Seagram Co. began paying $92 a share to Conoco Inc. stockholders today, but Wall Street experts still expect E. I. du Pont de Menours & Co. to win the richest corporate takeover battle in history.

Seagram had planned to begin paying for Conoco stock at 12:01 a.m. today, but court challenges to the Seagram offer delayed the firm from issuing checks until early this afternoon.

Conoco, which wants Du Pont to win the bidding war, found a county court in Florida, then one in North Carolina, to rule that the Canadian distiller's $4.08 billion bid for 51 pecent of Conoco violated state liquor laws and had to be stopped. The Florida judge overturned his own order Friday after Seagram appeared in his court, and about 1:30 p.m. to day a federal judge in Raleigh overturned the North Carolina county court, allowing the Seagram offer to go forward.

Mobil Corp., the nation's second-biggest oil company, is the third suitor pursuing Conoco, the ninth-largest oil concern. But Mobil's chances were dealt a severe, probably fatal blow Friday when the Justice Department delayed Mobil's offer 10 days on antiturst grounds and gave a tentative go-ahead to the Du Pont offer.

Du Pont, whose combined cash and stock offer totals about $7.3 billion, must file a consent order with the government by Tuesday explaining what it will do about a joint venture between Conoco and another giant chemical company, Monsanto. Justice said the joint venture between Conoco and a major Du Pont competitor poses the government's only objection to a Du Pont takeover of Conoco.

Dyu Pont said it expect to reach an accord with the government. All the government will say is that no accord exists yet.

Du Pont want to buy 38.7 million of the outstanding Conoco shares for $95 a shae in cash and to exchange 1.7 shares of Du Pont stock for each of the remaining 48 million shares. As of Friday, the holders of 48 million shares of Conoco had tendered their stock to Du Pont. Assuming shareholders do not withdraw the stock -- which in Du Pont's case they can do until midnight Tuesdasy -- the firm will begin paying for it Aug. 5. About 38 million Conoco shareholders told Du Pont they wanted cash and nearly 10 million wanted stock.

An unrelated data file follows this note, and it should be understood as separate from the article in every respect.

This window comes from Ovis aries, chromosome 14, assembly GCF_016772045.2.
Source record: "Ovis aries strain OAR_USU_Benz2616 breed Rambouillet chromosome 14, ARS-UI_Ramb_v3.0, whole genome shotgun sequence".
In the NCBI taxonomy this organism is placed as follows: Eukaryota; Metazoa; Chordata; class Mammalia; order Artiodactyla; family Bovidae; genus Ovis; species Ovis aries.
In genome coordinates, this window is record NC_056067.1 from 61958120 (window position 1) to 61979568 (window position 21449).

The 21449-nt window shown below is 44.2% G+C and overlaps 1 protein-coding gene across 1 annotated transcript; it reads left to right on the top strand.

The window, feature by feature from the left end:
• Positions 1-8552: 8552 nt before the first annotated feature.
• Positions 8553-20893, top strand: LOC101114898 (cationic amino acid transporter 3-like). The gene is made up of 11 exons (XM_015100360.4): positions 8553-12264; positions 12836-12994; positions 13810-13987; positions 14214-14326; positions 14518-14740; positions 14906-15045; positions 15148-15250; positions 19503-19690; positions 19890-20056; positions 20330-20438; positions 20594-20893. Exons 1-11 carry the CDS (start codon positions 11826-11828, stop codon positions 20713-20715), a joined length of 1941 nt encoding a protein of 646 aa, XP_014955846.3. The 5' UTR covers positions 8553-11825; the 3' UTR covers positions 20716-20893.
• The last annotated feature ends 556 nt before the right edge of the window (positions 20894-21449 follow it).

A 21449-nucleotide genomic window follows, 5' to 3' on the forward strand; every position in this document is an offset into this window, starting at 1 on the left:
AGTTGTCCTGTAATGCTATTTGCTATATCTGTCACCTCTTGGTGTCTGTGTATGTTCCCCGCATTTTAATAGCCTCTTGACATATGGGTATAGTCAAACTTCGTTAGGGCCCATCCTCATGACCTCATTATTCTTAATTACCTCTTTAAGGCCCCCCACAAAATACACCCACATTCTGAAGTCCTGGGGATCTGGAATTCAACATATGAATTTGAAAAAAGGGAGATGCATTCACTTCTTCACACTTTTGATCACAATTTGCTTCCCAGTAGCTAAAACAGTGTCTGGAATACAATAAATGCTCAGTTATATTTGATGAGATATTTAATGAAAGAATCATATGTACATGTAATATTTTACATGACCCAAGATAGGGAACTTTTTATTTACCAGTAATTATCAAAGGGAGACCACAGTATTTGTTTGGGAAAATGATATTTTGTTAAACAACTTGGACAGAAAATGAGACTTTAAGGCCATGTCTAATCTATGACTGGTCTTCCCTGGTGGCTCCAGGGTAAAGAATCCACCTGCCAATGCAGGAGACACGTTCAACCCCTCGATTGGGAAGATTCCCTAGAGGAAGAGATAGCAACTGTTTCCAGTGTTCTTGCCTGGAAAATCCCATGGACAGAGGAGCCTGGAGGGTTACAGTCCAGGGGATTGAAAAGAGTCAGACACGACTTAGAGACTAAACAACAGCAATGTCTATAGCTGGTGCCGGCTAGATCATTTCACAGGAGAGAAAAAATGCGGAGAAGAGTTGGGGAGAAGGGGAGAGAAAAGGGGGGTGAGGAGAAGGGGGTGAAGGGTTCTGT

Wall Street professionals said the Du Pont's 56 percent holding of Conoco stock probably assures its victory, but the victory could be costly. If Seagram ends up owning a vast amount of Conoco stock and exchanges it for Du Pont stock, the Canadian distiller will be a large minority stockholder in Du Pont and cold extract some major concessions from the nation's biggest chemical company.

Mobil, which is willing to pay $8.2 billion in cash and securities for Conoco, cannot begin paying until at least Aug. 10. The threat of the government canceling the Mobil deal on antitrust grounds has convinced most investors to send their shares to either Du Pont or Seagram, even though Mobil said it will pay $105 a share for up to 43.5 million shares.

Last Sunday Seagram, which will pay cash for up to 44.35 million shares, had 17 million shares of Conoco on hand. All the Canadian distiller would say today is that it had fewer than 44.35 million shares on hand, that it did not expect to receive that many by midnight, and that it would pay on a first-come, first-served basis for all shares it receives after today. The Segram offer is supposed to end Wednesday. Shareholders can send stock to Mobile until Aug. 13 and to Du Pont until Aug. 17.

The biddidng for Conoco has been expensive, but there's a reason: the value of oil reserves held by Conoco is estimated at $140 or more a share, and Conoco has extensive coal reserves as well.